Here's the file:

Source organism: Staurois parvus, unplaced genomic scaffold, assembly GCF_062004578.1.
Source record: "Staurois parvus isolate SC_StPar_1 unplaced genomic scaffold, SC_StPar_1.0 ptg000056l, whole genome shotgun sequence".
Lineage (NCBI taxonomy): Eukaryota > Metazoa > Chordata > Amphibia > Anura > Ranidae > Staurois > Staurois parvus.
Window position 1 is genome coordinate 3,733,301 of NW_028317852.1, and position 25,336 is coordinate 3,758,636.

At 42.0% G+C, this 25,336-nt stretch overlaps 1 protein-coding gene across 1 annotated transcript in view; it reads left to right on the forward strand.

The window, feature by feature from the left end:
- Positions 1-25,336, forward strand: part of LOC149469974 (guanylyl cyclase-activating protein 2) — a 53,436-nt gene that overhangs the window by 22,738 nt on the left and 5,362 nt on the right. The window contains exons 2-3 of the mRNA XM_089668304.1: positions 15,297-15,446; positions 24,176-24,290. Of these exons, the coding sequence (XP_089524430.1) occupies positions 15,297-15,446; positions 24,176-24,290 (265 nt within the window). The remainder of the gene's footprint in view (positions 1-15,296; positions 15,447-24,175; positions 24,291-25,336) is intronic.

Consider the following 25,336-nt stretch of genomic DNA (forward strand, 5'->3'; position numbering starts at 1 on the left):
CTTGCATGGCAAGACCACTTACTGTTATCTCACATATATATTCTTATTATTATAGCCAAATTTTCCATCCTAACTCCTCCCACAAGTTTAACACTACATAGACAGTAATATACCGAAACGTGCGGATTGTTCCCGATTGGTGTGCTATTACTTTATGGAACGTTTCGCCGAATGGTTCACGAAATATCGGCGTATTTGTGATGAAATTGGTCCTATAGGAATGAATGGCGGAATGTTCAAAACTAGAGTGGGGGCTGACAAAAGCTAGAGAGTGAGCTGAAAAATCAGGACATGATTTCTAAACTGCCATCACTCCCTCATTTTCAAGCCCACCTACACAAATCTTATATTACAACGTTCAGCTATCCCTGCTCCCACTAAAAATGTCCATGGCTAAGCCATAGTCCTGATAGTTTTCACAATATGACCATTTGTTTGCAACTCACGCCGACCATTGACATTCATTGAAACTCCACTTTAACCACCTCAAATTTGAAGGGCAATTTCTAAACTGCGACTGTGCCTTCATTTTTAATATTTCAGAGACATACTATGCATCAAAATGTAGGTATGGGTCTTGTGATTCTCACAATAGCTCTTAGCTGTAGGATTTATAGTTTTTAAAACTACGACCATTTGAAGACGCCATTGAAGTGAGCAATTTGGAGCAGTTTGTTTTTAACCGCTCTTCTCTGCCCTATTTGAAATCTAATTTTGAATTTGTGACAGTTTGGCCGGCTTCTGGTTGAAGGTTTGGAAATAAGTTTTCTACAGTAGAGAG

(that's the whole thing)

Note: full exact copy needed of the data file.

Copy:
Source organism: Staurois parvus, unplaced genomic scaffold, assembly GCF_062004578.1.
Source record: "Staurois parvus isolate SC_StPar_1 unplaced genomic scaffold, SC_StPar_1.0 ptg000056l, whole genome shotgun sequence".
Lineage (NCBI taxonomy): Eukaryota > Metazoa > Chordata > Amphibia > Anura > Ranidae > Staurois > Staurois parvus.
Window position 1 is genome coordinate 3,733,301 of NW_028317852.1, and position 25,336 is coordinate 3,758,636.

At 42.0% G+C, this 25,336-nt stretch overlaps 1 protein-coding gene across 1 annotated transcript in view; it reads left to right on the forward strand.

The window, feature by feature from the left end:
- Positions 1-25,336, forward strand: part of LOC149469974 (guanylyl cyclase-activating protein 2) — a 53,436-nt gene that overhangs the window by 22,738 nt on the left and 5,362 nt on the right. The window contains exons 2-3 of the mRNA XM_089668304.1: positions 15,297-15,446; positions 24,176-24,290. Of these exons, the coding sequence (XP_089524430.1) occupies positions 15,297-15,446; positions 24,176-24,290 (265 nt within the window). The remainder of the gene's footprint in view (positions 1-15,296; positions 15,447-24,175; positions 24,291-25,336) is intronic.

Consider the following 25,336-nt stretch of genomic DNA (forward strand, 5'->3'; position numbering starts at 1 on the left):
CTTGCATGGCAAGACCACTTACTGTTATCTCACATATATATTCTTATTATTATAGCCAAATTTTCCATCCTAACTCCTCCCACAAGTTTAACACTACATAGACAGTAATATACCGAAACGTGCGGATTGTTCCCGATTGGTGTGCTATTACTTTATGGAACGTTTCGCCGAATGGTTCACGAAATATCGGCGTATTTGTGATGAAATTGGTCCTATAGGAATGAATGGCGGAATGTTCAAAACTAGAGTGGGGGCTGACAAAAGCTAGAGAGTGAGCTGAAAAATCAGGACATGATTTCTAAACTGCCATCACTCCCTCATTTTCAAGCCCACCTACACAAATCTTATATTACAACGTTCAGCTATCCCTGCTCCCACTAAAAATGTCCATGGCTAAGCCATAGTCCTGATAGTTTTCACAATATGACCATTTGTTTGCAACTCACGCCGACCATTGACATTCATTGAAACTCCACTTTAACCACCTCAAATTTGAAGGGCAATTTCTAAACTGCGACTGTGCCTTCATTTTTAATATTTCAGAGACATACTATGCATCAAAATGTAGGTATGGGTCTTGTGATTCTCACAATAGCTCTTAGCTGTAGGATTTATAGTTTTTAAAACTACGACCATTTGAAGACGCCATTGAAGTGAGCAATTTGGAGCAGTTTGTTTTTAACCGCTCTTCTCTGCCCTATTTGAAATCTAATTTTGAATTTGTGACAGTTTGGCCGGCTTCTGGTTGAAGGTTTGGAAATAAGTTTTCTACAGTAGAGAG